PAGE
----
# Number of particles in clusters

I am looking for a method to quantify the number of particles formed in a cluster with previously defined thresholds (e.g. detect every particle that is in a cluster with more than 8 particles within a diameter of less than 90 px). I tried the cluster indicator of the biovoxxel plugin (but I can only define x-fold of overall density and I need to apply the same settings to different images with different overall densities). Is there an easy way to do this in ImageJ or is it better to use R or Bio7 with spatstat. It would be nice to display the selection after all in the original image.

Any suggestions?

Thanks a lot for your help

I played a little bit with the pattern in Bio7 and spatstat. I tried to identy the clusters according to a certain threshold (nearest neighbour distances). In my script I plot a few things (see images below).

• A density plot (where size can be varied)
• The L function to identify the clumbed patterns and possible cluster size (see the beginning of the first plateau over the blue line)
• A subset data plot where the nearest neighbour distances are <30 (can be varied)
• And a plot with arrows from the same subset data to identify the k nearest neighbours from each point (in this example k=1)

Here the script:

``````#Load the spatstat library!
library(spatstat)

#Create a spatstat point pattern from a ImageJ Particle analysis!
X<- ppp(Particles\$X, Particles\$Y, c(0,imageSizeX), c(0,imageSizeY))
W <- Window(X)
#Plot is visualized in ImageJ (Java) coordinates so we need an inverted coordinate parent plot!
plot(W, ylim=rev(W\$yrange),main=NULL)
#Add axis and title in custom font size!
axis(1,cex.axis=2)
axis(2, cex.axis=2)
title(main="Density",xlab="Width", ylab="Height", cex.lab=1.5,cex.main=3)

#Plot L function, see: http://rpackages.ianhowson.com/cran/spatstat/man/Lest.html
L<-Lest(X)
plot(L,cex.axis=2,cex.main=3)

#Plot is visualized in ImageJ (Java) coordinates so we need an inverted coordinate parent plot!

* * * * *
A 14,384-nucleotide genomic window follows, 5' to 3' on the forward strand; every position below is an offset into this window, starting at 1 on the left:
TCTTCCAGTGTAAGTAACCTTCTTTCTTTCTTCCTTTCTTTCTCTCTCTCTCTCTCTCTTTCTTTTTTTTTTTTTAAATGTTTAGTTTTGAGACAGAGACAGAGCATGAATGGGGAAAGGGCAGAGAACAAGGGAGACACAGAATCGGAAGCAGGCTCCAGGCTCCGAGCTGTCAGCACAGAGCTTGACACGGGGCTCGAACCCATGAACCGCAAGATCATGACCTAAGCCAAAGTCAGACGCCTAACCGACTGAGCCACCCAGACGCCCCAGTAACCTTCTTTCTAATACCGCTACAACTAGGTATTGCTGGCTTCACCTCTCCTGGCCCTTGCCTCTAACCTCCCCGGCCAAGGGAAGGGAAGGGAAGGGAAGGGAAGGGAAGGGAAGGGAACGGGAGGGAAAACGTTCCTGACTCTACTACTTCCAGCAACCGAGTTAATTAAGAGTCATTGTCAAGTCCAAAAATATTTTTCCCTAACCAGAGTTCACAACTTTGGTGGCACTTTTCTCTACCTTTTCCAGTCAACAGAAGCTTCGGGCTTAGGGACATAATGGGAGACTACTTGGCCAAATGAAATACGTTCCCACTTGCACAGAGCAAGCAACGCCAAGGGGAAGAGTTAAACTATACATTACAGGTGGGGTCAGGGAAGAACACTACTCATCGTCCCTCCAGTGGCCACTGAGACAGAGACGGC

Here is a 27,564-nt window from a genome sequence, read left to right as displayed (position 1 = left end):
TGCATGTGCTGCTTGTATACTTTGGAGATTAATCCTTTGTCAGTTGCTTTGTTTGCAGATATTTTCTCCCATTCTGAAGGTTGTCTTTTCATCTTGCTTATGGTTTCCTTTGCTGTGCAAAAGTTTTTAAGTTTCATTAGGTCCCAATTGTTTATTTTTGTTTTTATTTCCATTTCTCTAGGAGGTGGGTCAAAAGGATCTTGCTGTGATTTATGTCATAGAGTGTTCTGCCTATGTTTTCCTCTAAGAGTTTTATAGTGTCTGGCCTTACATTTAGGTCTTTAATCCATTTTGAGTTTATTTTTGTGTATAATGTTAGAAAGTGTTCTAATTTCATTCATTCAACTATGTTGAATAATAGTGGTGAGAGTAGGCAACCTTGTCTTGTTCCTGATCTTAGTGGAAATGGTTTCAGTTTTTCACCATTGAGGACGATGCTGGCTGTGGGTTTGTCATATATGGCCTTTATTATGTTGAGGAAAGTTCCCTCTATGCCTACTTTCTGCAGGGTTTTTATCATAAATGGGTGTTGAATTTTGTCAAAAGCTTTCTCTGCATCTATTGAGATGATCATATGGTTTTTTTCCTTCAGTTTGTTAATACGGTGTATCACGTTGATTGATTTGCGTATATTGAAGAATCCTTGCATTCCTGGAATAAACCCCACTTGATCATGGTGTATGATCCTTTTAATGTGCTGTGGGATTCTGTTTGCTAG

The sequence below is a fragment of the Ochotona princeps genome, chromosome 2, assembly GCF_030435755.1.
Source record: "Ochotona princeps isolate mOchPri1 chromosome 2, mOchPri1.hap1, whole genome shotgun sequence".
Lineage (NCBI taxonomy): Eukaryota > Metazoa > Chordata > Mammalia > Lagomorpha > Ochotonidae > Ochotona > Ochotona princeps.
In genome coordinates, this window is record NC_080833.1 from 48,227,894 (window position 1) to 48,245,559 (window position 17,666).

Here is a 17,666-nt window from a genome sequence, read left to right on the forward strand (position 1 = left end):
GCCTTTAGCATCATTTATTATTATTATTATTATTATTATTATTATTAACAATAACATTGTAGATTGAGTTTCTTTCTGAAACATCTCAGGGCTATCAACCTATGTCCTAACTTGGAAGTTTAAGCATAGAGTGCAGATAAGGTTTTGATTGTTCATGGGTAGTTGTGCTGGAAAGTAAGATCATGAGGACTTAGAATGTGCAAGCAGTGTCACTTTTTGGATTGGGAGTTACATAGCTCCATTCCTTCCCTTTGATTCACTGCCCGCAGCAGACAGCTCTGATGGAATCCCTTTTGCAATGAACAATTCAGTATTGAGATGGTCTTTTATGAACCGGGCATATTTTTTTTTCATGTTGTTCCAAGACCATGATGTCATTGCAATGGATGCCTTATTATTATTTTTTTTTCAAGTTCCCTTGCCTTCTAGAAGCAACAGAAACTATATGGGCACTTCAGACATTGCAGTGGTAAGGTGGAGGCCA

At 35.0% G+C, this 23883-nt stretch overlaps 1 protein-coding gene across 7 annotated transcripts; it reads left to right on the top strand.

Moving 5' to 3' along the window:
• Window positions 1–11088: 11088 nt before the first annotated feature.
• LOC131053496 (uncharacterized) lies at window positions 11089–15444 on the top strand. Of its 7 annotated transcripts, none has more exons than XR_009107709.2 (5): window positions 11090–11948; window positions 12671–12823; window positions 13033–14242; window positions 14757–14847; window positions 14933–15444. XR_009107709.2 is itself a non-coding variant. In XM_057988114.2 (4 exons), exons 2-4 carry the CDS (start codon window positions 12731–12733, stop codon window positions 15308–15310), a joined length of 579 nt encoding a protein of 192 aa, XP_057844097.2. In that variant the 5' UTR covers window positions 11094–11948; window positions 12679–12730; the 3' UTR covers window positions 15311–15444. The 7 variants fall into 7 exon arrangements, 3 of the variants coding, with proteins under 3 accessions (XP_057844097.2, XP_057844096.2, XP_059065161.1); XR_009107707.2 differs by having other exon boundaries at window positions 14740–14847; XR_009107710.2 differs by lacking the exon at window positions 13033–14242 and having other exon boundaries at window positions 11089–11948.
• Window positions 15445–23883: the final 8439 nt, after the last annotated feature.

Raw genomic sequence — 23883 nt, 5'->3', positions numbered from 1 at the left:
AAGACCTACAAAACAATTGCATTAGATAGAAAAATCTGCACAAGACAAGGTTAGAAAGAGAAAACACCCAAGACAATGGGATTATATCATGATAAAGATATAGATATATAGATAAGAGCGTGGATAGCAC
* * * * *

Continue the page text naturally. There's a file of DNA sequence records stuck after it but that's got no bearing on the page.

plot(W, ylim=rev(W\$yrange), main=NULL)
#Create a subset from nearest neighbour distances!
subX<-subset(X, nndist(X) <30)
#Plot the subset!
#Add axis and title in custom font size!
axis(1,cex.axis=2)
axis(2, cex.axis=2)
title(main="Subset Distance < 30",xlab="Width", ylab="Height",cex.lab=1.5,cex.main=3)

#Select the k nearest neighbours of the subset!
nnwhichX<-nnwhich(subX, k=1)
b <- subX[nnwhichX]

#Plot is visualized in ImageJ (Java) coordinates so we need an inverted coordinate parent plot!
plot(W, ylim=rev(W\$yrange), main=NULL)
#Plot the k nearest neighbour of the subset with an arrow!
arrows(subX\$x, subX\$y, b\$x, b\$y, angle=15, length=0.15, col="red")
#Add axis and title in custom font size!
axis(1,cex.axis=2)
axis(2, cex.axis=2)
title(main="Nearest Neighbour Visualization",xlab="Width", ylab="Height",cex.lab=1.5, cex.main=3)
``````

Please note that I increased the plot fonts (cex) for this forum. All plots are visualized in ImageJ coordinates!

And here is a video how you can transfer a point pattern to Bio7. All relevant variables will be automatically transferred:

You might also be interested in the spatstat example script which came to my mind. It has an example to count nearest neighbour points in a defined radius (a visualization how Ripley’s K works) which is maybe a more direct answer to your question: Here the code from: https://github.com/spatstat/spatstat/blob/master/demo/spatstat.R

``````showoffK <- function(Y, current, ..., fullpicture,rad) {
plot(fullpicture,
main=c("Animation using `applynbd'", "explaining the K function"))
points(Y, cex=2)
u <- current
points(u,u,pch="+",cex=3)
theta <- seq(0,2*pi,length=100)
if(runif(1) < 0.2) Sys.sleep(runif(1, max=0.4))
return(Y\$n)
}

applynbd(redwood, R=0.2, showoffK, fullpicture=redwood, rad=0.2, exclude=TRUE)
``````

And here the changed plot with your data (90px - please control): Code:

``````X <- ppp(Particles\$X, Particles\$Y, c(0, imageSizeX), c(0, imageSizeY))
W <- Window(X)
showoffK <- function(Y, current, ..., fullpicture, rad) {

# Plot is visualized in ImageJ (Java) coordinates so we need an inverted
# coordinate parent plot!
plot(W, ylim = rev(W\$yrange), main = c("Image"))
plot(fullpicture,
points(Y, cex = 2)
u <- current
points(u, u, pch = "+", cex = 3)
theta <- seq(0, 2 * pi, length = 100)
if (runif(1) < 0.2)
Sys.sleep(runif(1, max = 0.4))
return(Y\$n)
}
applynbd(X, R = 90, showoffK, fullpicture = X, rad = 90, exclude = TRUE)
``````

Other resources:

Here a link to a short tutorial I created for the last ImageJ conference:

http://bio7.org/?p=2618

If you have further questions I would also consult the spatstat StackOverflow list:

5 Likes

Wow, thanks a lot. That is more than I expected. I am sure this will solve my problem

In addition to @Bio7’s quite comprehensive answer, you might also want to have a look at the Density Counting workflow in ilastik, depending on how your raw data look like and what your scientific question is.